Temporal Myopia in Sustainable Behavior under Uncertainty

By Arianne J. van der Wal, Femke van Horen and Amir Grinstein - Marketing

06-04-2018 | 15:14

  Duurzaamheid

In recent years our world is confronted with a number of “big” societal problems, that have significant impact on our political, economic, environmental and social landscapes. Among the most prominent are problems related to sustainability (for example, pollution and degradation of resources) and to an increase in levels of felt uncertainty (for example, due to economic instability, migration, and terror attacks). Anecdotal evidence suggests that these two societal problems affect each other negatively, as people’s priorities shift due to the increase of uncertainty and often away from behavior improving sustainability. For instance, the economic crisis has played a major role in the deadlock of climate policy, as the economic growth occupies the political agenda and money spent to save financial systems instead of being invested in climate endeavors such as renewable energy. In addition, threats of terror, such as 9/11, which has become much more widespread all over Europe, have lead people to increase their consumption and greediness.

Overall, these findings seem to suggest that people become more focused on the here and now when they are exposed to uncertainty. Conversely, sustainable behavior carries a strong future component, as it requires optimizing environmental, social, and economic consequences to meet future generations’ needs. Due to sustainable behavior’s inherent future scope, a future orientation is a necessity for people to behave sustainably. Hence, there seems to be a mismatch between uncertainty and sustainable behavior regarding people’s orientation about the here and now as compared to the future, which could explain the negative relation between uncertainty and sustainability.

Contributing to research on persuasion and pro-social behavior, the current research shows, in a controlled and systematic manner, that uncertainty due to world’s unpredictability indeed leads to lower sustainable behavior in comparison to certainty. Additionally, it shows that consumers become more oriented on the here and now in uncertain times, which conflicts with the future focus of sustainability. Importantly, we tested a strategy that could mitigate or even reverse the negative effect of uncertainty on sustainable behavior, namely stressing the immediate benefits (sustainable seafood supports the current survival of marine life) of sustainable behavior as opposed to its future benefits (sustainable seafood supports the future survival of marine life). Among others, evidence for this buffering effect was found in the real life setting of terrorism. Two weeks after the terrorist attack at Brussels airport and subway system on 22 March 2016, people at Brussels train station were asked to donate money to environmental organization WWF. People donated more money when the direct benefits of their monetary donation was made salient instead of the long-term benefits.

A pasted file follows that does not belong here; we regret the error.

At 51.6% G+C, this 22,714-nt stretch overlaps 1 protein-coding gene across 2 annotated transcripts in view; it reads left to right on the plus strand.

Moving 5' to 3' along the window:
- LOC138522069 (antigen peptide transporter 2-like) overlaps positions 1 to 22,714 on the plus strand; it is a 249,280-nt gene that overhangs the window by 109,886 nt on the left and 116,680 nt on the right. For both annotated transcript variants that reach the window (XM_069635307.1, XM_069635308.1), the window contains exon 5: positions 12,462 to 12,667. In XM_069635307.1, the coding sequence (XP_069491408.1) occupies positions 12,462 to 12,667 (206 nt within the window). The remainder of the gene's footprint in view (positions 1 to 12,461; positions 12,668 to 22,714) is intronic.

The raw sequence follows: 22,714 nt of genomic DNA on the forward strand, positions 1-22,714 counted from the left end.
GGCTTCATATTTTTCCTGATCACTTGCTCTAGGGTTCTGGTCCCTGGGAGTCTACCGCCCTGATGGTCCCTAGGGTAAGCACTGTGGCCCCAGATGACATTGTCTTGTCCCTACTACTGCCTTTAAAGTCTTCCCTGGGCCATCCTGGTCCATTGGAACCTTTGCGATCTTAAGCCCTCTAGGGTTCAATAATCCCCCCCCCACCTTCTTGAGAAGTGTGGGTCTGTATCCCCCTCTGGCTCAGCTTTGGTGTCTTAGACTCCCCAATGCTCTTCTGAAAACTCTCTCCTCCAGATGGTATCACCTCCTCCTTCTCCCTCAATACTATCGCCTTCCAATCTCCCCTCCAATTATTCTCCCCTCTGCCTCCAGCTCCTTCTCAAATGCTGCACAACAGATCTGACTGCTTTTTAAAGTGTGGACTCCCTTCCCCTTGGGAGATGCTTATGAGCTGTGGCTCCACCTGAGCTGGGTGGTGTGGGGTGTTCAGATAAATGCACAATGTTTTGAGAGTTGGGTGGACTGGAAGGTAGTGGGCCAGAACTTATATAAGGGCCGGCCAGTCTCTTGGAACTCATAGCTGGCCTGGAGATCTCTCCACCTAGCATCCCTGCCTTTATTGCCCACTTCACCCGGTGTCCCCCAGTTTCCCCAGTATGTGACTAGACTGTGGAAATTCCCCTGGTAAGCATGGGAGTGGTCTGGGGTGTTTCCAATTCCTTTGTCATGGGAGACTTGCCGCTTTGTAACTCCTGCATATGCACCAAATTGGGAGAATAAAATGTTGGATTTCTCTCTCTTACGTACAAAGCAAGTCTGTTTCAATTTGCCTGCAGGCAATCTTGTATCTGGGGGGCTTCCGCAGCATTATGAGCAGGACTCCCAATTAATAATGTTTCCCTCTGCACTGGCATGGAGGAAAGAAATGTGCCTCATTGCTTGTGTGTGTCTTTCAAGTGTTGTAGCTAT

To conclude, our research showed that the promotion of sustainability by policy makers and responsible marketers in this uncertain era is not destined to fail, but the communication strategy needs to take care of the temporal aspect of the messages sent to the public by highlighting the immediate benefits of sustainable behavior.

Read the article: Van der Wal, A.J., Van Horen, F.,  Grinstein, A. Temporal myopia in sustainable behavior under uncertainty. International Journal of Research in Marketing, 2018.

About Femke van Horen

emptyFemke van Horen - profielfotoFemke van Horen is an Associate Professor at the Marketing Department. She obtained her PhD at Tilburg University and worked as a Post Doctoral Researcher at the Social Cognition Lab of the University of Cologne, Germany. In 2013 she joined the Marketing Department at the Vrije Universiteit as an Assistant Professor, where she was appointed as Associate Professor in 2016.










About Amir Grinstein
Amir Grinstein
Amir Grinstein is an Associate Professor of Marketing at the VU (since 2012) and Northeastern University (since 2015). He obtained a PhD in marketing from the Hebrew University of Jerusalem and a post-doctorate from Harvard Business School.